I don’t remember ever forming the ambition to be a teacher. When I was very small, I used to play “teacher” with my dolls. I had a little slate that I would position for them as a blackboard and on which I would write my “lessons.” That was a child’s game though, not an ambition. I did it, I suppose, because school was a large part of the world of my experience, so when I was alone with my dolls I naturally imitated the few adults I’d had exposure to. That meant that if I wasn’t playing “mother,” I was playing “teacher.”
I was an art major when I first entered college. It had been drilled relentlessly into me that I would not be able to make a living as an artist, but that since I could draw, I would probably be able to make a living as a medical illustrator. So I enrolled at Ohio State, one of the few schools in the country that had a program in medical illustration. I did not fit well though into the community of art students, either at Ohio State, or at the Columbus College of Art and Design where I subsequently enrolled. I remained an art major, however, even after leaving both institutions, more out of a lack of imagination, I supposed, than out of positive commitment.
I studied, God knows what (I don’t remember now) at the University of Illinois at Chicago Circle before, finally, ending up at Earlham, a small Quaker college in Richmond, Indiana, still an art major. I took some art classes, but I also took a philosophy class. I don’t remember what prompted me to take that class; I think some philosophy class must have been required for my major. The subject, I still remember, was rationalism and empiricism. It sounds very unromantic, but I loved it. I changed my major soon after that first class and took almost nothing but philosophy from that point on.
I didn’t particularly like reading philosophy, as I’ve written elsewhere, but I loved talking about it. I loved talking about it so much that I actually tried to talk to my father about Kant’s Prolegomena to any Future Metaphysics the first summer after I transferred to Earlham.
“All that stuff about ‘a prior synthetic cognition’ may be very interesting to you,” my father observed somewhat patronizingly, “but you’re not going to find many young men interested in it.” I didn’t bother him after that with philosophy. I kept it to myself, or at least kept it to myself until I was back at Earlham again and could drop by the office of my professor and advisor Bob Horn.
“Bob is God,” is what students at Earlham used to say about him. He was kind and patient and brilliant. He didn’t talk too much, the way I fear I tend to do with my own students now, but just enough, just enough to get, or keep, the conversation going. He was tolerant and understanding. He wrote on one of my friend’s papers, “Eric, I understand you as if through a cloud.”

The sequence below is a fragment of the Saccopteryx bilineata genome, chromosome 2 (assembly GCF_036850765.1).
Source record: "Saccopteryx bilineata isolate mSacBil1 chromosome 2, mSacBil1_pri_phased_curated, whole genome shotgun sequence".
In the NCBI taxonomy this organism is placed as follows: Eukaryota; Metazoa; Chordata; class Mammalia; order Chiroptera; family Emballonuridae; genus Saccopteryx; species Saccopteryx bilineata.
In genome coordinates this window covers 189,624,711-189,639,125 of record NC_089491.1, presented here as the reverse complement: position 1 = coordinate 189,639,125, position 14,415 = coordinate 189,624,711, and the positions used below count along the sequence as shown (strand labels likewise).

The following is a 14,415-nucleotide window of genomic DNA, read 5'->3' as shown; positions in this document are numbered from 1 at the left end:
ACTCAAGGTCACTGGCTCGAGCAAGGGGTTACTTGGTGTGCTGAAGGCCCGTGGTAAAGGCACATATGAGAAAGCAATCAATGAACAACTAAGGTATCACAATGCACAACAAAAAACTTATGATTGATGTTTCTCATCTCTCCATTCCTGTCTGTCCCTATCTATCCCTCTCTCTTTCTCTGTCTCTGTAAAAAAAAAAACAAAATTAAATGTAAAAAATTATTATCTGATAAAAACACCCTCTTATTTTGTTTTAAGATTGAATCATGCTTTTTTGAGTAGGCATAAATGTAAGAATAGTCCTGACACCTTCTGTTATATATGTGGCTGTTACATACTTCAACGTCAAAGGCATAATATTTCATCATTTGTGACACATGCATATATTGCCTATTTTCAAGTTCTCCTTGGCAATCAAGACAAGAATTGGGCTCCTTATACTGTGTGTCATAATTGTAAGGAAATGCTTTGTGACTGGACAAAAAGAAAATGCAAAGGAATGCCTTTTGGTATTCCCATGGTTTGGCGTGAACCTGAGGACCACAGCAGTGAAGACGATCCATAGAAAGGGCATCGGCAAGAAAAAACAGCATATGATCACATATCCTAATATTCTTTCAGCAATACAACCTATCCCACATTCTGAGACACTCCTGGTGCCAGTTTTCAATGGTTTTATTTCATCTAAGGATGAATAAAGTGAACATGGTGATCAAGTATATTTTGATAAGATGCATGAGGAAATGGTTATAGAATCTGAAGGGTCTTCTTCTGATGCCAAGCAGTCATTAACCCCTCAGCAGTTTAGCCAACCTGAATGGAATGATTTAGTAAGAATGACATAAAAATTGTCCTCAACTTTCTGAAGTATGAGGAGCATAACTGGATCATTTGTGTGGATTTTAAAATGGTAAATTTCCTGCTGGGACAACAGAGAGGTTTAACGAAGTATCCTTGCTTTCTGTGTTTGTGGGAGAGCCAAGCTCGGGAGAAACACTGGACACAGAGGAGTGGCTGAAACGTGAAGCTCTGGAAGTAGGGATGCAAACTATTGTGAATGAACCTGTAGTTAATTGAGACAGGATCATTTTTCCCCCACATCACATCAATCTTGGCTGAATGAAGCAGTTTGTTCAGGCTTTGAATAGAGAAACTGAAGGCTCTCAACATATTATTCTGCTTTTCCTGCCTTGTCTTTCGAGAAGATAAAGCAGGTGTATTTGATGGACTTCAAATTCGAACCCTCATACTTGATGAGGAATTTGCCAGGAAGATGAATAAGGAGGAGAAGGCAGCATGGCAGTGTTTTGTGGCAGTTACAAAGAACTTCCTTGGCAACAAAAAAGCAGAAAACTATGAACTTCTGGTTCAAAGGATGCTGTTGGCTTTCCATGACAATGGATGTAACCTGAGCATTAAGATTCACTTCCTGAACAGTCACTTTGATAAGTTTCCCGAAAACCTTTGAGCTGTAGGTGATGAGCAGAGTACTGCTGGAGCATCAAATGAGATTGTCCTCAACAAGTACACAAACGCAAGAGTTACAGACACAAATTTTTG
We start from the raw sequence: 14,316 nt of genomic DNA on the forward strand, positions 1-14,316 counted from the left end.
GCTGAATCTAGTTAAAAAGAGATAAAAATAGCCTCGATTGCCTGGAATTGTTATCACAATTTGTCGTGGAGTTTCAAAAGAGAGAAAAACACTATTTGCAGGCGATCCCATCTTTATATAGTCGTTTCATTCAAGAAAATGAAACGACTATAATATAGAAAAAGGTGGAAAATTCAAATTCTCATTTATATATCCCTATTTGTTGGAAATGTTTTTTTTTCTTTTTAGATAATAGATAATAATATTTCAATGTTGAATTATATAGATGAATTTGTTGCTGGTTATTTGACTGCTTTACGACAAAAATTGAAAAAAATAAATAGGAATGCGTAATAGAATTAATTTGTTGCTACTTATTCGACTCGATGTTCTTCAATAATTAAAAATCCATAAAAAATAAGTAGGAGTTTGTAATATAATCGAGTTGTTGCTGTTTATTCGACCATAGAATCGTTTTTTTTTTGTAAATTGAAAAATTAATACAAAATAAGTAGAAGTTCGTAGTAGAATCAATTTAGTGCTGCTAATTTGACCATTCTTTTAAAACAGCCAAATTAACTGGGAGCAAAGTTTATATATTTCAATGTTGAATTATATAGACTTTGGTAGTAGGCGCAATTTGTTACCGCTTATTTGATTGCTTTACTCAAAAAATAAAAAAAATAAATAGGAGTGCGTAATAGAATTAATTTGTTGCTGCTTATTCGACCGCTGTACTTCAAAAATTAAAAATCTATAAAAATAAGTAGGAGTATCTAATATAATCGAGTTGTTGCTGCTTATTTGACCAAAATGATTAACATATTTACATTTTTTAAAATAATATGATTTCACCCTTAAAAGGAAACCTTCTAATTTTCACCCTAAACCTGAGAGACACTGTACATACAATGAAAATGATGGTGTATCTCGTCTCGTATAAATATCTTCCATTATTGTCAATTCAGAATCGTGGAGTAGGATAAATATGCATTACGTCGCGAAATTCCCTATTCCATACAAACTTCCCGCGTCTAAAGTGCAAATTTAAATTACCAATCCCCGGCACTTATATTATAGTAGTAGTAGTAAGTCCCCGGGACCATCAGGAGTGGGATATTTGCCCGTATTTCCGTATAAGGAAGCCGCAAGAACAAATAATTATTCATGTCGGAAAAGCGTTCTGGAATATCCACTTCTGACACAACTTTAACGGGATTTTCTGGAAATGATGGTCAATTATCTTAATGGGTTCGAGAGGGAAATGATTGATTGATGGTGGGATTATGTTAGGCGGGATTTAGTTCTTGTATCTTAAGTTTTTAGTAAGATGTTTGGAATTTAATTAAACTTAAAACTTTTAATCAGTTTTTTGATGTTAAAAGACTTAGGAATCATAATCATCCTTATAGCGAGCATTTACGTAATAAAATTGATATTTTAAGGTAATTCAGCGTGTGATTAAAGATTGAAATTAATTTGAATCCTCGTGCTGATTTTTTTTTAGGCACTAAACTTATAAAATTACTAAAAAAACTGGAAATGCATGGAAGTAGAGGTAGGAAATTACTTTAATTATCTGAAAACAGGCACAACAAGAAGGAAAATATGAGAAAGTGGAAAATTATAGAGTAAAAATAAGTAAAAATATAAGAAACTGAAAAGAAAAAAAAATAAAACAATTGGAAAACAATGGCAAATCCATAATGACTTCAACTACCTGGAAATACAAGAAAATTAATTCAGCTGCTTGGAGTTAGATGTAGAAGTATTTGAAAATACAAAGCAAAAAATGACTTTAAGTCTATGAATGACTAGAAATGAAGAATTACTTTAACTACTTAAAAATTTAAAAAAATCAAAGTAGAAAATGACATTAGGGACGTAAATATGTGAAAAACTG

Nearly every afternoon of my senior year was spent in his office. I would head there as soon as my classes were done for the day and sit in the slanting afternoon light and talk and talk and talk about the ideas that were always swarming in my head like so many bees. And he would smile patiently and respond occasionally with his vastly superior knowledge and wisdom. I never felt though that he was talking down to me. I felt as if we were kindred spirits, as if we connected at a level that is rarely reached by two human beings.
Even when I decided, in my senior year, to go to graduate school, it had not been because I’d harbored any ambitions of becoming a teacher, but because I couldn’t conceive of any other life than the one I’d come to know, the life of philosophy, the life of talking about philosophy with some kindred spirit. I was afraid of teaching, in the beginning, afraid I would never be more than a kind of fraud, afraid I would never be able to approach the knowledge and wisdom of my own professors, particularly Bob. I cherished a little hope, like a tiny flame in the darkness, that somehow graduate school would transform me into a paragon of philosophical knowledge, but that day never came. The more I learned, the clearer it became to me how very much there was to know, and how little of it I had actually mastered.
They ease you into teaching in graduate school. You start out as a teaching assistant, which means you are really sort of a glorified student so you don’t feel you have to be so knowledgeable as the professors but can luxuriate in the experience of being ever so slightly more knowledgeable than the students. I did that for a few years before finally teaching my first course, so even if I still felt something of a fraud when students referred to me as “professor,” my impostor syndrome was not quite so pronounced as it would have been if I’d been thrown into teaching right after I’d gotten my undergraduate degree.
I like people. I’m an animal lover and people are animals, so I like people as well as other animals. I was raised not to dissemble, so I didn’t pretend to know things I didn’t know, and I learned gradually that in fact, over time, I’d acquired a great deal of knowledge and that even if I still fell pitifully short of the standards of my own undergraduate professors (particularly Bob), I was actually in a position to be of some real, concrete help to my students.
I taught in Denmark for several years before I came to Drexel. I never had a student for more than one course when I taught in Denmark, however, because my students there were nearly always Americans or other non-Danish nationals who were taking their semester abroad. I loved my students, but in a very detached way. I never got to know any of them, really, but that was okay with me. I’ve always been kind of a loner. I liked engaging with them intellectually, but it didn’t bother me that I would have them for only one course and after that would never see them again.